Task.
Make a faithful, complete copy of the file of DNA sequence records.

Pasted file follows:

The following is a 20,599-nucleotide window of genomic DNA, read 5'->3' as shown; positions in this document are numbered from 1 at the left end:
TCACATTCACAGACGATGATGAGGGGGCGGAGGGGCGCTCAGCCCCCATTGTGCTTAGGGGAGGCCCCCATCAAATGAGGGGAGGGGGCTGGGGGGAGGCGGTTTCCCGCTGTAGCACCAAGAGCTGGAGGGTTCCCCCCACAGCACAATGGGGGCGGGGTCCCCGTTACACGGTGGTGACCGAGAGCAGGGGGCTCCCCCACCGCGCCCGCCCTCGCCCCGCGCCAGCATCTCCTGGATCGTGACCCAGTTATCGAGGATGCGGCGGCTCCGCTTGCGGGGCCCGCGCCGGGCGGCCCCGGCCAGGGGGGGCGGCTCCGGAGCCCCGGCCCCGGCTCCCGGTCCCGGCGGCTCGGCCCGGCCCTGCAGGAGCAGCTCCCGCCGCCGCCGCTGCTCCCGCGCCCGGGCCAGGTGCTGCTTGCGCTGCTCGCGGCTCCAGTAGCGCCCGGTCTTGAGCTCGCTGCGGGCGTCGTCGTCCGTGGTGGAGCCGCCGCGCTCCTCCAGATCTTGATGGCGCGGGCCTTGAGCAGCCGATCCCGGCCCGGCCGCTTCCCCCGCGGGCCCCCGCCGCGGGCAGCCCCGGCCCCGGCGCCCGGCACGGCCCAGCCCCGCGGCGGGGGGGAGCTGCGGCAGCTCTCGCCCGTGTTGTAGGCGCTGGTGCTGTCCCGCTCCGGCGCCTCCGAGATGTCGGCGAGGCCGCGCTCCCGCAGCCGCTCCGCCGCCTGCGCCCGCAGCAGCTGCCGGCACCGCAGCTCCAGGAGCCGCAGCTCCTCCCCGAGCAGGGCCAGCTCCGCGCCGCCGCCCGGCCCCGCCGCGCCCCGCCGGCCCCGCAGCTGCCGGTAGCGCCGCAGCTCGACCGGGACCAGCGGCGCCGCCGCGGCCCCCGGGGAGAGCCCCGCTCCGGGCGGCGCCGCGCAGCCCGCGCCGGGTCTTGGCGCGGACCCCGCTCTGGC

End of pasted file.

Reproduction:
The following is a 20,599-nucleotide window of genomic DNA, read 5'->3' as shown; positions in this document are numbered from 1 at the left end:
TCACATTCACAGACGATGATGAGGGGGCGGAGGGGCGCTCAGCCCCCATTGTGCTTAGGGGAGGCCCCCATCAAATGAGGGGAGGGGGCTGGGGGGAGGCGGTTTCCCGCTGTAGCACCAAGAGCTGGAGGGTTCCCCCCACAGCACAATGGGGGCGGGGTCCCCGTTACACGGTGGTGACCGAGAGCAGGGGGCTCCCCCACCGCGCCCGCCCTCGCCCCGCGCCAGCATCTCCTGGATCGTGACCCAGTTATCGAGGATGCGGCGGCTCCGCTTGCGGGGCCCGCGCCGGGCGGCCCCGGCCAGGGGGGGCGGCTCCGGAGCCCCGGCCCCGGCTCCCGGTCCCGGCGGCTCGGCCCGGCCCTGCAGGAGCAGCTCCCGCCGCCGCCGCTGCTCCCGCGCCCGGGCCAGGTGCTGCTTGCGCTGCTCGCGGCTCCAGTAGCGCCCGGTCTTGAGCTCGCTGCGGGCGTCGTCGTCCGTGGTGGAGCCGCCGCGCTCCTCCAGATCTTGATGGCGCGGGCCTTGAGCAGCCGATCCCGGCCCGGCCGCTTCCCCCGCGGGCCCCCGCCGCGGGCAGCCCCGGCCCCGGCGCCCGGCACGGCCCAGCCCCGCGGCGGGGGGGAGCTGCGGCAGCTCTCGCCCGTGTTGTAGGCGCTGGTGCTGTCCCGCTCCGGCGCCTCCGAGATGTCGGCGAGGCCGCGCTCCCGCAGCCGCTCCGCCGCCTGCGCCCGCAGCAGCTGCCGGCACCGCAGCTCCAGGAGCCGCAGCTCCTCCCCGAGCAGGGCCAGCTCCGCGCCGCCGCCCGGCCCCGCCGCGCCCCGCCGGCCCCGCAGCTGCCGGTAGCGCCGCAGCTCGACCGGGACCAGCGGCGCCGCCGCGGCCCCCGGGGAGAGCCCCGCTCCGGGCGGCGCCGCGCAGCCCGCGCCGGGTCTTGGCGCGGACCCCGCTCTGGC